POINT PLEASANT — Mason County 911 is honoring employees for National Telecommunicators Week.
Traditionally, 911 operators have been called dispatchers, but not anymore for Mason County. In honor of their work and efforts to assist the public, they have been officially proclaimed telecommunicators by the county commissioners and Deputy Director RC Faulk.
According to 911 Deputy Director Faulk: “We want to break the stigma of being a ‘taxi cab dispatcher.’ Our people are highly trained, educated, and professional.”
911 telecommunicators are a crucial piece of the public service chain, bridging the gap between police, fire, EMS and the general public, and Faulk wants them to know that they are appreciated.
“They do a very unique job. They deal with people in the worst times, and there is a lot that goes on with emergency dispatching that most people don’t know about,” he explained.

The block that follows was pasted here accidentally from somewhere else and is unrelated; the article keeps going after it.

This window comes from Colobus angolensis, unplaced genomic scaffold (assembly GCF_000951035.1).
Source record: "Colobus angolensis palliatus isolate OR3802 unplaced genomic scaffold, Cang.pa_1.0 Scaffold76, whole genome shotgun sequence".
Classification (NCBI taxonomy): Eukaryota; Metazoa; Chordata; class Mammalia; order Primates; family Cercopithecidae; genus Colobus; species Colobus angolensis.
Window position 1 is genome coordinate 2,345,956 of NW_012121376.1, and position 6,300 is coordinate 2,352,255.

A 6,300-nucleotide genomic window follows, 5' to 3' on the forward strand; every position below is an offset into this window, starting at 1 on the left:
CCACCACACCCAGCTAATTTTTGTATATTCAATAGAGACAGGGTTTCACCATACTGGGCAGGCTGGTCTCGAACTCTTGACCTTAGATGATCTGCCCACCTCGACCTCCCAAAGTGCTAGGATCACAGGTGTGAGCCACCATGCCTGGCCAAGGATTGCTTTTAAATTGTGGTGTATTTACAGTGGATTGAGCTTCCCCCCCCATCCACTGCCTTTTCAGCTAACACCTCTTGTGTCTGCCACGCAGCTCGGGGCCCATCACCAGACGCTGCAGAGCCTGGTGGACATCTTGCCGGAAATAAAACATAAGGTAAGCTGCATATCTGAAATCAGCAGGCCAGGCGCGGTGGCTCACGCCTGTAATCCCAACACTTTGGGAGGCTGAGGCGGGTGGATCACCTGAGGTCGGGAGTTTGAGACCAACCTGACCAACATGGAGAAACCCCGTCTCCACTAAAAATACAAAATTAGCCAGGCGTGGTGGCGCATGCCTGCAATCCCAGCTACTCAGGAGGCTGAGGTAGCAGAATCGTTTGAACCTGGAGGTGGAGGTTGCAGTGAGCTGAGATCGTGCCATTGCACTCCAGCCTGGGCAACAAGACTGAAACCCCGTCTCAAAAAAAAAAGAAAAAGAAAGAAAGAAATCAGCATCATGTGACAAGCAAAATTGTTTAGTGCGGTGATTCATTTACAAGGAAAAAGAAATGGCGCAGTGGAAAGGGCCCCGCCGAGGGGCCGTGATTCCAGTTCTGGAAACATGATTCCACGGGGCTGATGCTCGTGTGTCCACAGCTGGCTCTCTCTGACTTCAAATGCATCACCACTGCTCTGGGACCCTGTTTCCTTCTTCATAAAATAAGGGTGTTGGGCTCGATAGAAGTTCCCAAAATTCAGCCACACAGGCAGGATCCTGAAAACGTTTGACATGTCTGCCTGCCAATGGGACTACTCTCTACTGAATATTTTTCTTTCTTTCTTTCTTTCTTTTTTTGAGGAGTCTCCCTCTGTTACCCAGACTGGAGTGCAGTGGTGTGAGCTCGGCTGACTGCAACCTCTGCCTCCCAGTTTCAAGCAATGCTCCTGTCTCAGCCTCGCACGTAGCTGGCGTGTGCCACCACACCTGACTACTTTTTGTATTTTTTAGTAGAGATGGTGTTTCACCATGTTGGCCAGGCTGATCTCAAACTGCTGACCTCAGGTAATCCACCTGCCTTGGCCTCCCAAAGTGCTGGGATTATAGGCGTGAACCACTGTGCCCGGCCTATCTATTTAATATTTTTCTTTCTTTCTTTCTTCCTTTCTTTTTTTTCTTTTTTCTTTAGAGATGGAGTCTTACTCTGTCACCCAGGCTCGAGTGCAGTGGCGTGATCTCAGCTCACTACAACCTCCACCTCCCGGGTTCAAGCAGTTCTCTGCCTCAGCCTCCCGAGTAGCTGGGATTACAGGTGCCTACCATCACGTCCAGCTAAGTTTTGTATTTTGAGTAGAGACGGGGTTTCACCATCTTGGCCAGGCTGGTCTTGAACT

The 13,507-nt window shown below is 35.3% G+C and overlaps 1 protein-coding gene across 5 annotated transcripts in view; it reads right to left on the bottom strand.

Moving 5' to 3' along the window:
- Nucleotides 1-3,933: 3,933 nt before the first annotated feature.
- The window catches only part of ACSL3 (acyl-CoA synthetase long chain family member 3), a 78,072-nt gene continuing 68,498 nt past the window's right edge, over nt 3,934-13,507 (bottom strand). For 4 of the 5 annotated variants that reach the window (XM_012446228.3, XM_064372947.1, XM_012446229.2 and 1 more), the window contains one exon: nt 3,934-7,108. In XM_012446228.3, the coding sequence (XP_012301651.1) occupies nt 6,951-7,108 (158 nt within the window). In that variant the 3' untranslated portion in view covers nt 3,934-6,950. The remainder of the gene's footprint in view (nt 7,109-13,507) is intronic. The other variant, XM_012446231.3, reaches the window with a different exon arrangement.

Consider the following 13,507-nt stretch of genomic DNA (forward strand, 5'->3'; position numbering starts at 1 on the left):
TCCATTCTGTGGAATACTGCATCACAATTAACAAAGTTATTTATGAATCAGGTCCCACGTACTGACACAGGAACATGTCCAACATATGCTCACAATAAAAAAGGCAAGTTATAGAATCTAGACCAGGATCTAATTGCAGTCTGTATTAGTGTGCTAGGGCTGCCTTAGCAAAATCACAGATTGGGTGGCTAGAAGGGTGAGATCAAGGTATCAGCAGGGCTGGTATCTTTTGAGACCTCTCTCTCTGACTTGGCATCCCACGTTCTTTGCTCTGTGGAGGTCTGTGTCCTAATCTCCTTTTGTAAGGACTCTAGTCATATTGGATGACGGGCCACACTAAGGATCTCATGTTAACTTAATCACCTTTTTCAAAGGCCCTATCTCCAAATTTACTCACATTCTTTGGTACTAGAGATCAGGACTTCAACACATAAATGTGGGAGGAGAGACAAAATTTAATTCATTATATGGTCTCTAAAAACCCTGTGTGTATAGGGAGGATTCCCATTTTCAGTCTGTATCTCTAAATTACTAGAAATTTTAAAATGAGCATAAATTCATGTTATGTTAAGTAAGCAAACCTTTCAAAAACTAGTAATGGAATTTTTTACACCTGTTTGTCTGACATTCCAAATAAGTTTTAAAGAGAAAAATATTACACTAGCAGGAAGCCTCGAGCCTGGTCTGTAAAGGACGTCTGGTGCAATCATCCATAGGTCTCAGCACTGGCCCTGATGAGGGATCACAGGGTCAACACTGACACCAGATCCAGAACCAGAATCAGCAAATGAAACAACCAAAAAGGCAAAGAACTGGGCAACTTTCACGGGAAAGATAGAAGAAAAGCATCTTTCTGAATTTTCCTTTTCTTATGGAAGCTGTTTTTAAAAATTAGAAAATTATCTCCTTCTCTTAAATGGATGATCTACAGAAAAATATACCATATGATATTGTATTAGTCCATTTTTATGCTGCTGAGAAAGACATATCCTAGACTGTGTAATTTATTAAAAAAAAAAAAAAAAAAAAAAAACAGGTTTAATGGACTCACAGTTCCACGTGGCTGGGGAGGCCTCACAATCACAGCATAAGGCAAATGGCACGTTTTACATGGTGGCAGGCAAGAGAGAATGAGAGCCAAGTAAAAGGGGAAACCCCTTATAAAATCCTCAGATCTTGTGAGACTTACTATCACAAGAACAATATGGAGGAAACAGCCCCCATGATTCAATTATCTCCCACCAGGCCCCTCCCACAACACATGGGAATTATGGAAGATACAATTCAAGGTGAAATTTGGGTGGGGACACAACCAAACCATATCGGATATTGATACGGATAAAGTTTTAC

911 telecommunicators also serve the public through receiving crisis and emergency information and sending the proper units to best handle the situation as fast as possible. It is often a thankless job, and is a very demanding job, according to Faulk.
“Sometimes operators are the ones that take heat when things don’t go the right way,” he said. “Very rarely do people call back to 911 and thank the guy on the phone.”
Faulk continued to explain how important it is to appreciate Mason County’s 911 telecommunicators for their work and how essential they are to the emergency system: “This is the best group of operators I have ever seen in this building, I am very proud of them.”
Reach Morgan McKinniss at 740-446-2342 ext. 2108 or email@example.com